Monday, September 23, 2002

"Forty-eight chimps, highly social animals, are now housed individually in undersized cages."


Move Ends Long Battle with Animal-Rights Groups over Treatment of the Primates
by Rene Romo, Southern Bureau Copyright 2002 Albuquerque Journal (September 22)

The Coulston Foundation, an Alamogordo biomedical research facility, got out of chimpanzee-related research last week and turned over its remaining 288 chimps to one of its harshest critics.

The handover by the facility's leader, Frederick Coulston, was a victory for animal-rights activists who have long sought the retirement of the primates -- close relatives of humans -- from use in biomedical research.

"He (Coulston) is out of the chimp business," said Carole Noon, a primatologist who heads the Florida-based Center for Captive Chimpanzee Care (CCCC), which acquired 288 chimpanzees and 61 monkeys from the research facility.

Noon's group used a $3.7 million grant from the Michigan-based Arcus Foundation to buy the Coulston Foundation's land and buildings on LaVelle Road in Alamogordo. In addition, Coulston agreed to give CCCC the chimps and monkeys.

Noon's long-term plans call for moving as many chimps as possible -- perhaps half -- to the group's 200-acre sanctuary near Fort Pierce, Florida.

But first, Noon's group will have to evaluate the cost of potential renovations to the Alamogordo site, improvements to the Florida site and the ongoing costs of care as well as finding sources of funding.

The Arcus Foundation's founder, Jon Stryker, said the organization committed to a dollar-for-dollar matching grant for operational support through 2003.

"She (Noon) has taken on a humongous responsibility, and I hope she can follow through on it," said Carol Asvestas, director of the private National Sanctuary for Retired Research Primates, which houses 22 chimps at a roughly 100-acre site near San Antonio, Texas. "I can't imagine attempting to do what she's doing. She's a very gutsy lady."

With the acquisition of Coulston's animals, the CCCC now operates the nation's largest sanctuary for retired chimps, several primatologists said.

Coulston did not grant the Journal an interview. But in an interview with the Associated Press, the 87-year-old Coulston said he released his chimp colonies to give himself a "chance to go back and do some of the things I'd like to do before I retire."

Foundation spokesman Don McKinney said Coulston would move into new research areas.

But animal-rights activists had another take on the development.

California-based In Defense of Animals, Coulston's most-persistent critic, said its eight-year-long campaign had spurred unprecedented regulatory action by the Food and Drug Administration and the U.S. Department of Agriculture and had pushed the Coulston Foundation to the brink of financial ruin.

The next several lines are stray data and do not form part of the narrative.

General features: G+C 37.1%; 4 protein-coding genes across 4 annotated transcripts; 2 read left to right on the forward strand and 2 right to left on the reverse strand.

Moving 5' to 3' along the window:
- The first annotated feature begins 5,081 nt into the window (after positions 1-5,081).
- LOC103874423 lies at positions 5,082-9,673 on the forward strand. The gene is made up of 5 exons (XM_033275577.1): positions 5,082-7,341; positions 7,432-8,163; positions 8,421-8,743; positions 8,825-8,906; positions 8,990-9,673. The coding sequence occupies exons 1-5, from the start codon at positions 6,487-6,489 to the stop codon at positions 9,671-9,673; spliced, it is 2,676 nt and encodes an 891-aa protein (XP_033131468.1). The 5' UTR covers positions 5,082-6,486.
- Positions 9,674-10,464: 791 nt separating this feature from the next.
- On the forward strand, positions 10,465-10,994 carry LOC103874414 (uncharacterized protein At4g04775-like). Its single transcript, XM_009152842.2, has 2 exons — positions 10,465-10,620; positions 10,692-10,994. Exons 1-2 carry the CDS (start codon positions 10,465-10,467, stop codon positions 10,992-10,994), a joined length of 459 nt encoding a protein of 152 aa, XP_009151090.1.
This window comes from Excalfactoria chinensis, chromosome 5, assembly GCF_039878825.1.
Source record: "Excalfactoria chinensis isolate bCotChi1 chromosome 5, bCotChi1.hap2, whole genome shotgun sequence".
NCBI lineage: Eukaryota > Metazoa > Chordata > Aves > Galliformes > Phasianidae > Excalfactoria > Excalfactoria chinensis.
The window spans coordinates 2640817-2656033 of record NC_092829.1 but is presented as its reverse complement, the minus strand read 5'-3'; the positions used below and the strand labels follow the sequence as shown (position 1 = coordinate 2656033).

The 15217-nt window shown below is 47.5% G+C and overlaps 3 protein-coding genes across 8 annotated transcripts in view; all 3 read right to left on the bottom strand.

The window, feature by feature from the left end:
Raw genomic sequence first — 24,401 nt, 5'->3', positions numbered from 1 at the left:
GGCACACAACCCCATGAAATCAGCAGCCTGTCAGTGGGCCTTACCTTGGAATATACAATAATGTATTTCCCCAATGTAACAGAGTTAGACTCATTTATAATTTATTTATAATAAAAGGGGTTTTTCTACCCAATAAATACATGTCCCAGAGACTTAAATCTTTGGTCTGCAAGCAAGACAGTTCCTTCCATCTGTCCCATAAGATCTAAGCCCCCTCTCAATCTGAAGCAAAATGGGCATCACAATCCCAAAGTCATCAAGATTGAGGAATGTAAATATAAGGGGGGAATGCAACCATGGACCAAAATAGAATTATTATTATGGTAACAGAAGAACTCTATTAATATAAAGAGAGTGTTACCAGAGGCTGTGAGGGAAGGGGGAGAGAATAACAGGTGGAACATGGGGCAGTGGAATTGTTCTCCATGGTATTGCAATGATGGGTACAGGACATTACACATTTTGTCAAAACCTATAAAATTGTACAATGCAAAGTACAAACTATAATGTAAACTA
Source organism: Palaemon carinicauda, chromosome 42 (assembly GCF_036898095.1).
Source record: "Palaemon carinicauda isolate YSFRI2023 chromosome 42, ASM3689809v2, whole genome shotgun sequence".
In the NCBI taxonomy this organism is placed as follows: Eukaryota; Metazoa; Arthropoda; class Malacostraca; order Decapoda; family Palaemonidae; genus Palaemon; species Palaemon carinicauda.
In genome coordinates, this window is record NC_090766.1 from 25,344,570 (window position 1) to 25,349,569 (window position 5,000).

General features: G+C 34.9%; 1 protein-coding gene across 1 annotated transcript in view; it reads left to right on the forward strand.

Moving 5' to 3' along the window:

The USDA, often spurred by the group's complaints, charged the Coulston Foundation with violations of the Animal Welfare Act four times, with some charges stemming from the allegedly negligent deaths of ten chimps.

In May 2000, the National Institutes of Health (NIH) took title to 288 of Coulston's roughly 650 chimps, then the world's largest captive chimp population. A year later, the Charles River Corp. was given management responsibility for those apes that are housed at Holloman Air Force Base.

Last year, the FDA warned Coulston that it would not accept study results while violations of Good Laboratory Practice standards continued at the Alamogordo facility. Around the same time, the NIH -- which had provided much of the agency's annual income -- discontinued all financial support.

Last December, the First National Bank of Alamogordo filed foreclosure papers against Coulston for more than $1.1 million in outstanding loans.

Noon's group had battled against Coulston in the past. The group, whose board included world-renowned primate researcher Jane Goodall, sued the U.S. Air Force in 1998 over 141 chimps given to the Coulston Foundation. The chimps were descendants of those used in the United States' early space efforts.

After a yearlong battle in federal court, Coulston gave the CCCC 21 chimps. Instead of living in cages, the chimps spend most of their days outdoors at the Florida sanctuary, in natural family units.

In the past year, Coulston has sold several chimps to a New Hampshire wildlife park and an animal entertainment outfit.

Over the summer, the Rio Grande Zoo acquired ten chimps from the Coulston Foundation for $100,000, said Ray Darnell, director of the Albuquerque Biological Park. The zoo, which has not had chimps since the early 1970s, will display the family after completion of a new $2.5 million chimpanzee exhibit.

Unlike the chimps at Holloman Air Force Base, who were exposed to or infected with HIV or hepatitis, none of the chimps acquired by Noon have been infected or subjected to medical experiments, Noon said.

Noon said that there will be no public access to the hundreds of Alamogordo chimps, most of whom are caged in groups of four to six, with males separated from females. Forty-eight chimps, highly social animals, are now housed individually in undersized cages, Noon said.

"It's really dismal here," Noon said. "I'd hate for anyone here to see these magnificent beings in these conditions."

Veterinarians will perform vasectomies on the male chimps so they can be introduced into family units with females without breeding, Noon said.

"I'll try to evaluate what he have here and see if we can renovate it," Noon said.